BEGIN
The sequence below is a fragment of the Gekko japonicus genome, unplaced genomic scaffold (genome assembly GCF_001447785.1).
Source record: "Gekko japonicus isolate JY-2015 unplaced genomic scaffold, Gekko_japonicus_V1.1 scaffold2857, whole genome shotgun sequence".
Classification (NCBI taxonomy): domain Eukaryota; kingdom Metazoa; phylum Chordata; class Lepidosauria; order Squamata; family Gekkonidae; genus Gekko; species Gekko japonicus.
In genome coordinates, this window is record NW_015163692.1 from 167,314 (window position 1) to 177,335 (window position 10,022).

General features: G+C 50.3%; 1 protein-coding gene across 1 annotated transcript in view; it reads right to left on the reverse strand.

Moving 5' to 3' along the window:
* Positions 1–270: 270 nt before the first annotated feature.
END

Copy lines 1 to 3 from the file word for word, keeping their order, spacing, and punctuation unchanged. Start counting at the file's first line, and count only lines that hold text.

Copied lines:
The sequence below is a fragment of the Gekko japonicus genome, unplaced genomic scaffold (genome assembly GCF_001447785.1).
Source record: "Gekko japonicus isolate JY-2015 unplaced genomic scaffold, Gekko_japonicus_V1.1 scaffold2857, whole genome shotgun sequence".
Classification (NCBI taxonomy): domain Eukaryota; kingdom Metazoa; phylum Chordata; class Lepidosauria; order Squamata; family Gekkonidae; genus Gekko; species Gekko japonicus.